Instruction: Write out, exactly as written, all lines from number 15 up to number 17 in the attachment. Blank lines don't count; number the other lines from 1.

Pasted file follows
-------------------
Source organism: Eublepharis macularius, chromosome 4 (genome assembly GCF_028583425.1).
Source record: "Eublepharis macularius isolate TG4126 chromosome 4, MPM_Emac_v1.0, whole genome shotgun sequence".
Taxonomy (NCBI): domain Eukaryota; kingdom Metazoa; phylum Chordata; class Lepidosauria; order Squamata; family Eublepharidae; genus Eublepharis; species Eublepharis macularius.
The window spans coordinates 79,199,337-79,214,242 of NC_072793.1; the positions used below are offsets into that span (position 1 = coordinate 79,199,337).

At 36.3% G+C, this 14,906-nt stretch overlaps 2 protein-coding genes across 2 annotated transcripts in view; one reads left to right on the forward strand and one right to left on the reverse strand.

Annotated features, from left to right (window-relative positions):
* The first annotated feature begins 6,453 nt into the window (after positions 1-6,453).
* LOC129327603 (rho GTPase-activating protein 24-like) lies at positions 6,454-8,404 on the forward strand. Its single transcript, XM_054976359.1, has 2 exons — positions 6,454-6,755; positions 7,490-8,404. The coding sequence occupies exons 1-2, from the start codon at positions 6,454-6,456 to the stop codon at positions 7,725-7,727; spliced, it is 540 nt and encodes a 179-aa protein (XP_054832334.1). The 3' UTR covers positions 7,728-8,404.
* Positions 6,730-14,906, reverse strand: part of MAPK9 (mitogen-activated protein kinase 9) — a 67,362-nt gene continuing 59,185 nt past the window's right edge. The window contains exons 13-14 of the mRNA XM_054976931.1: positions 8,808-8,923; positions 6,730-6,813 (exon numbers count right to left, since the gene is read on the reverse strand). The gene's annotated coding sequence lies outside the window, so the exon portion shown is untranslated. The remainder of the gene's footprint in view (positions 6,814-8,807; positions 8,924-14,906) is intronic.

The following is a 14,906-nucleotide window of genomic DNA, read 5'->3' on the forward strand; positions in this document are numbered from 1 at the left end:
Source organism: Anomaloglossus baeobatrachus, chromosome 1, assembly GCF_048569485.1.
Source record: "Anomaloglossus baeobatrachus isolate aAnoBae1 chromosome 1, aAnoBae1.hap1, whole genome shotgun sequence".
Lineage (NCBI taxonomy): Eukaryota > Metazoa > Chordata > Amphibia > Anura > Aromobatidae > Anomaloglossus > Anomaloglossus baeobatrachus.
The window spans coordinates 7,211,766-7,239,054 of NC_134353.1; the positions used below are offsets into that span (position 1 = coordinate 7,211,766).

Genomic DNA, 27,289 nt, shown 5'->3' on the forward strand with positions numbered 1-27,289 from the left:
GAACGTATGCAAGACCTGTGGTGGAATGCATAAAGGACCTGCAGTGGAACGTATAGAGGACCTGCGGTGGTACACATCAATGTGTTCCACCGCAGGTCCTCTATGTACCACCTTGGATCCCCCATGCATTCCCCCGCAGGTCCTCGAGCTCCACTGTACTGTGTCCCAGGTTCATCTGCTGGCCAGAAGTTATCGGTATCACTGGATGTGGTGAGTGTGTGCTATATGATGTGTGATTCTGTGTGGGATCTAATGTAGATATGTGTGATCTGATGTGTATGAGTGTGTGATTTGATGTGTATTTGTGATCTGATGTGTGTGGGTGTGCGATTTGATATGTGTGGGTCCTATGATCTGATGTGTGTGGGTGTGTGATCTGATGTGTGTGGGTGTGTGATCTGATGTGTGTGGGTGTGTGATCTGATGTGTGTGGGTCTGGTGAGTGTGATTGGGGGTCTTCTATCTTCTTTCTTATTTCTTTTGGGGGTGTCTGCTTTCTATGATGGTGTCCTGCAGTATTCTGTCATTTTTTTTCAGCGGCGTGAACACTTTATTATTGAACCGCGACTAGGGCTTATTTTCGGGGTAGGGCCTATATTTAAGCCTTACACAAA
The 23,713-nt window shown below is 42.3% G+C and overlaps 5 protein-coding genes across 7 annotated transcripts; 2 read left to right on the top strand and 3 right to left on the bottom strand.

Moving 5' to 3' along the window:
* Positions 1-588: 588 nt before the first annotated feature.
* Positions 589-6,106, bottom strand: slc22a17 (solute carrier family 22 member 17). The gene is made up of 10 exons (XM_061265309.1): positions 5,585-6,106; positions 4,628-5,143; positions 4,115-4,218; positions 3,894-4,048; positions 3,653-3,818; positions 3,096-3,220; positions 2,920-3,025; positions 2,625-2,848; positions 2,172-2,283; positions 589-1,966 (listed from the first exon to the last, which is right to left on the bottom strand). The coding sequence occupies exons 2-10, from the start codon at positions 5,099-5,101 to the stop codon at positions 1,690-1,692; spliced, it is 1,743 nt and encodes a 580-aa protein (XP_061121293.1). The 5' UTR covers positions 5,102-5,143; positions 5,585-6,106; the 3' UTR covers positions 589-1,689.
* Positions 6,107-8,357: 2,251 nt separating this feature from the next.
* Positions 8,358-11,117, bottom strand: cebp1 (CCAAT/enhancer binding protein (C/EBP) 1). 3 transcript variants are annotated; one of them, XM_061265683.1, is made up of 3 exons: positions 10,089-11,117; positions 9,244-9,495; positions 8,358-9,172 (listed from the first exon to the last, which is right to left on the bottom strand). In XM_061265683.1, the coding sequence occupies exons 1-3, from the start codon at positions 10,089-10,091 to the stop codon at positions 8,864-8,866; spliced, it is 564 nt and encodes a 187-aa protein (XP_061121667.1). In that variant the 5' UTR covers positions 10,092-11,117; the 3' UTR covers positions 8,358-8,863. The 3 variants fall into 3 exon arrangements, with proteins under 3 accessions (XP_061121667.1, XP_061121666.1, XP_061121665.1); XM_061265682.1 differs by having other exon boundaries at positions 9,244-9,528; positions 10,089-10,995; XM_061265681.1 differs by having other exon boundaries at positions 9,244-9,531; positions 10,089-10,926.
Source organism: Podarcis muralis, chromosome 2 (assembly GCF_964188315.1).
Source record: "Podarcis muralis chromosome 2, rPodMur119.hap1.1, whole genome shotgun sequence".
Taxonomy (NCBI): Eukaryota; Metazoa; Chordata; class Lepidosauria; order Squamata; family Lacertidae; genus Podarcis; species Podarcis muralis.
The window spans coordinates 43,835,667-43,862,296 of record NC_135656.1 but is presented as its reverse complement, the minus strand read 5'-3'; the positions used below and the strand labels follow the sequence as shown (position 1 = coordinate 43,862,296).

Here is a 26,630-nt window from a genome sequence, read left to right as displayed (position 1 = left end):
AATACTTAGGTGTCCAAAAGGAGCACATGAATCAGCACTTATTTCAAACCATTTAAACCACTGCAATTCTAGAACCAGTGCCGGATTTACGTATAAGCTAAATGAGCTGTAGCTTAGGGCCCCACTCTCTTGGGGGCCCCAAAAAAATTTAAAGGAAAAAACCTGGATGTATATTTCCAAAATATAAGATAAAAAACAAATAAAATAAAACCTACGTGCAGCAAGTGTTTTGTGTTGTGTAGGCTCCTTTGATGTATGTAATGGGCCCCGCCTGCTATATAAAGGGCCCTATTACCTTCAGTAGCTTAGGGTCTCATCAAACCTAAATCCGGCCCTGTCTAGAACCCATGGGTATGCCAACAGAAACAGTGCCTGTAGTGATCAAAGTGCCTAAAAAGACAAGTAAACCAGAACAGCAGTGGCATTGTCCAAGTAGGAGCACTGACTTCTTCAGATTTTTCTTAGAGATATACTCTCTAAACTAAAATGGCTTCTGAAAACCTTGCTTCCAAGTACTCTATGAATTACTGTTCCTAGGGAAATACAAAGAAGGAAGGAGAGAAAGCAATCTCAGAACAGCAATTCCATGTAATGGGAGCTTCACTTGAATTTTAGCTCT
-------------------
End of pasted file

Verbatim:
Genomic DNA, 27,289 nt, shown 5'->3' on the forward strand with positions numbered 1-27,289 from the left:
GAACGTATGCAAGACCTGTGGTGGAATGCATAAAGGACCTGCAGTGGAACGTATAGAGGACCTGCGGTGGTACACATCAATGTGTTCCACCGCAGGTCCTCTATGTACCACCTTGGATCCCCCATGCATTCCCCCGCAGGTCCTCGAGCTCCACTGTACTGTGTCCCAGGTTCATCTGCTGGCCAGAAGTTATCGGTATCACTGGATGTGGTGAGTGTGTGCTATATGATGTGTGATTCTGTGTGGGATCTAATGTAGATATGTGTGATCTGATGTGTATGAGTGTGTGATTTGATGTGTATTTGTGATCTGATGTGTGTGGGTGTGCGATTTGATATGTGTGGGTCCTATGATCTGATGTGTGTGGGTGTGTGATCTGATGTGTGTGGGTGTGTGATCTGATGTGTGTGGGTGTGTGATCTGATGTGTGTGGGTCTGGTGAGTGTGATTGGGGGTCTTCTATCTTCTTTCTTATTTCTTTTGGGGGTGTCTGCTTTCTATGATGGTGTCCTGCAGTATTCTGTCATTTTTTTTCAGCGGCGTGAACACTTTATTATTGAACCGCGACTAGGGCTTATTTTCGGGGTAGGGCCTATATTTAAGCCTTACACAAA
The 23,713-nt window shown below is 42.3% G+C and overlaps 5 protein-coding genes across 7 annotated transcripts; 2 read left to right on the top strand and 3 right to left on the bottom strand.